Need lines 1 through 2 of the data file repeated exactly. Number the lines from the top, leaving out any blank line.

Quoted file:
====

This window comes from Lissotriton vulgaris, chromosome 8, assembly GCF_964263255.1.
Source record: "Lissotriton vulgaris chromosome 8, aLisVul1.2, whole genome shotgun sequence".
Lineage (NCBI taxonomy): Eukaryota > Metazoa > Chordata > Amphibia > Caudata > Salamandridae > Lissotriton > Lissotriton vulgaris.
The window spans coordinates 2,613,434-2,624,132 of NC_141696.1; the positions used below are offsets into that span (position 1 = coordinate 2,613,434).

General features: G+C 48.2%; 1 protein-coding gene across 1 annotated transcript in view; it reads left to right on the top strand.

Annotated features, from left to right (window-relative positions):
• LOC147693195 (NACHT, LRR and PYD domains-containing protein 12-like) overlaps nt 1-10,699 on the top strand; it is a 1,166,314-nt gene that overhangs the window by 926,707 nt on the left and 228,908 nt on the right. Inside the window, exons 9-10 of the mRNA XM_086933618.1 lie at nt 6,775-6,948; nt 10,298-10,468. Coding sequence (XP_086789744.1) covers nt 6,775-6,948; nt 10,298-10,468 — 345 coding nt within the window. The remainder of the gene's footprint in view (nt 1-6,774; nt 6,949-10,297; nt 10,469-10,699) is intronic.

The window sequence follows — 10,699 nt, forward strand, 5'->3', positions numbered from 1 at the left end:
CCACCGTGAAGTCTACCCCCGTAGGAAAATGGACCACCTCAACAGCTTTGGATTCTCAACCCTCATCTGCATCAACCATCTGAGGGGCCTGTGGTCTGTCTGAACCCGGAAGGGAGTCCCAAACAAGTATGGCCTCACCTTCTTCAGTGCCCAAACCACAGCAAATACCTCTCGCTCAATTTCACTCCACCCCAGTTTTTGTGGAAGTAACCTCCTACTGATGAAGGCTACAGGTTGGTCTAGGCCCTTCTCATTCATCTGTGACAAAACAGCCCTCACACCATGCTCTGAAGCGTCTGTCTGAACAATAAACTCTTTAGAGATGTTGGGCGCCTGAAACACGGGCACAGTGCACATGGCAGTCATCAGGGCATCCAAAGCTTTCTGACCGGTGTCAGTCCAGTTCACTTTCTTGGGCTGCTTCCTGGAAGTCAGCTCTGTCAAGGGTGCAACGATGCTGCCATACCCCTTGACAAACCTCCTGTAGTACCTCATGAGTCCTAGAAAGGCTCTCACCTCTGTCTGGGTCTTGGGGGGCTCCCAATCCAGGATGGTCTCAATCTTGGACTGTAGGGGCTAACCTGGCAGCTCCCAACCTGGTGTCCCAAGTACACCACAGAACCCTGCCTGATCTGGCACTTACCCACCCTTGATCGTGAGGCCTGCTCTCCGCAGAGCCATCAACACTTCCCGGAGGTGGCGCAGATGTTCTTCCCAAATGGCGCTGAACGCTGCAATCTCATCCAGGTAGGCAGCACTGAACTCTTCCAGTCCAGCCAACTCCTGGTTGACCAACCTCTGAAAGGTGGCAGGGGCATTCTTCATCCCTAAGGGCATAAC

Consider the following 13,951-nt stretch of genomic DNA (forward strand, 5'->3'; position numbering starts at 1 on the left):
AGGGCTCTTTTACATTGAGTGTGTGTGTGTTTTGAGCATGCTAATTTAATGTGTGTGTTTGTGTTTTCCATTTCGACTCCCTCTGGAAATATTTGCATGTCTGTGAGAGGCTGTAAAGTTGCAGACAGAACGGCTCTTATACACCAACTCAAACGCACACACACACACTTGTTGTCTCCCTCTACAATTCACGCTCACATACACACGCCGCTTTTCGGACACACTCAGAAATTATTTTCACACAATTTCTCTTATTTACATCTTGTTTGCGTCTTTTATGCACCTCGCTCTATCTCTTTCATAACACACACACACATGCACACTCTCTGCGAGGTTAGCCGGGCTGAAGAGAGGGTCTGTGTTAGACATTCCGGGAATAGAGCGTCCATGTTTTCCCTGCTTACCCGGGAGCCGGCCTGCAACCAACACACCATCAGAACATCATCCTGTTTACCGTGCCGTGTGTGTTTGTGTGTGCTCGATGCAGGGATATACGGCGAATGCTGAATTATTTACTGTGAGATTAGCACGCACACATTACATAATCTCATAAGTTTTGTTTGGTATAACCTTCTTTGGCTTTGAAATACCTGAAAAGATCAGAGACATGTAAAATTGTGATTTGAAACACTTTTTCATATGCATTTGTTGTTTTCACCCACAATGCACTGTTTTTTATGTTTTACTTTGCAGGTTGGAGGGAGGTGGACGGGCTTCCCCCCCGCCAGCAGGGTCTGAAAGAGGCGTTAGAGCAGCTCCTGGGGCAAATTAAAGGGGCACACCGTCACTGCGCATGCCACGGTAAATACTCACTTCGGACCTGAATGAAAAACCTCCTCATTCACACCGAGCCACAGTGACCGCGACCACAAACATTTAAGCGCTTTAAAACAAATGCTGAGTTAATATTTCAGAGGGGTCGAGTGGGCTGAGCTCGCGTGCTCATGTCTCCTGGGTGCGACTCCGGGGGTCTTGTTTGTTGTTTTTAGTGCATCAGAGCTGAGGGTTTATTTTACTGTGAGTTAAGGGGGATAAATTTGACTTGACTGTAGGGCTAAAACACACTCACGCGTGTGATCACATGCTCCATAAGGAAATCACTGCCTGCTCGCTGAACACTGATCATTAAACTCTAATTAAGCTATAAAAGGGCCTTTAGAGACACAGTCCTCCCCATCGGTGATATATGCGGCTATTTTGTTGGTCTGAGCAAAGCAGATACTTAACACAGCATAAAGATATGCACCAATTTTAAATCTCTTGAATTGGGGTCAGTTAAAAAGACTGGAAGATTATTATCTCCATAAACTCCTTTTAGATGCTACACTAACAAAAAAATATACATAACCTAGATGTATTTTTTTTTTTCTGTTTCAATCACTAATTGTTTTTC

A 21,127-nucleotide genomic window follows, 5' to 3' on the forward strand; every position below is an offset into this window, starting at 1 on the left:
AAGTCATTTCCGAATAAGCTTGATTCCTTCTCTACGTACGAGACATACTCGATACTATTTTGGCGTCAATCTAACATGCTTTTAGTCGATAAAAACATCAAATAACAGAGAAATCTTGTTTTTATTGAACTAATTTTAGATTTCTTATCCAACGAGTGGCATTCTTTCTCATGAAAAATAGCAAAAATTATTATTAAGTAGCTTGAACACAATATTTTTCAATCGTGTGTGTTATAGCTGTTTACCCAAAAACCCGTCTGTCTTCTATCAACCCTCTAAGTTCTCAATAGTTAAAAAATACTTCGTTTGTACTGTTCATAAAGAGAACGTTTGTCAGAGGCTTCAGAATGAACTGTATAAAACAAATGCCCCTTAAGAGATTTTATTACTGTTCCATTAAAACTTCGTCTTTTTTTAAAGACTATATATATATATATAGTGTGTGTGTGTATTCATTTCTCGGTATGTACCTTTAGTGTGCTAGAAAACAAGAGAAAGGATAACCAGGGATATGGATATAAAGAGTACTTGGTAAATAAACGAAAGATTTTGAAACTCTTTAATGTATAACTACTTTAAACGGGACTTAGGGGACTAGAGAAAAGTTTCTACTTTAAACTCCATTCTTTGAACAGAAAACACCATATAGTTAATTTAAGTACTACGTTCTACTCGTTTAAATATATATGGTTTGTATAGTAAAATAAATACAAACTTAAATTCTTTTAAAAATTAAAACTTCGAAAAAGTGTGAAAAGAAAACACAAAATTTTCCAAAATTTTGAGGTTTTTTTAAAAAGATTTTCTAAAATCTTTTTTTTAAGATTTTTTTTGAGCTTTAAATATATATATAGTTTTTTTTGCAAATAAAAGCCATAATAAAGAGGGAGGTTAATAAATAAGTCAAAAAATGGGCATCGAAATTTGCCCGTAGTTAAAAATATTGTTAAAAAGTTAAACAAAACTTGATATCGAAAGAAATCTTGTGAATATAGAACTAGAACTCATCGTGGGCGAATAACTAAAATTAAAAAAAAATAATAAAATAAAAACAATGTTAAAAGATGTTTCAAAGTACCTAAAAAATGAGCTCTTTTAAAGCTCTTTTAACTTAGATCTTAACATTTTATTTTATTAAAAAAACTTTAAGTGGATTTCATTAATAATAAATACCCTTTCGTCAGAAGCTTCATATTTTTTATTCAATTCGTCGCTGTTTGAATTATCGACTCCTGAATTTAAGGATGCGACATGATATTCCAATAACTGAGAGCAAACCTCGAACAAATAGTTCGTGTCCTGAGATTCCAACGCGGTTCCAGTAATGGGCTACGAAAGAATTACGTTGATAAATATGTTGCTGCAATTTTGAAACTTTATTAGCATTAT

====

This window comes from Lissotriton vulgaris, chromosome 8, assembly GCF_964263255.1.
Source record: "Lissotriton vulgaris chromosome 8, aLisVul1.2, whole genome shotgun sequence".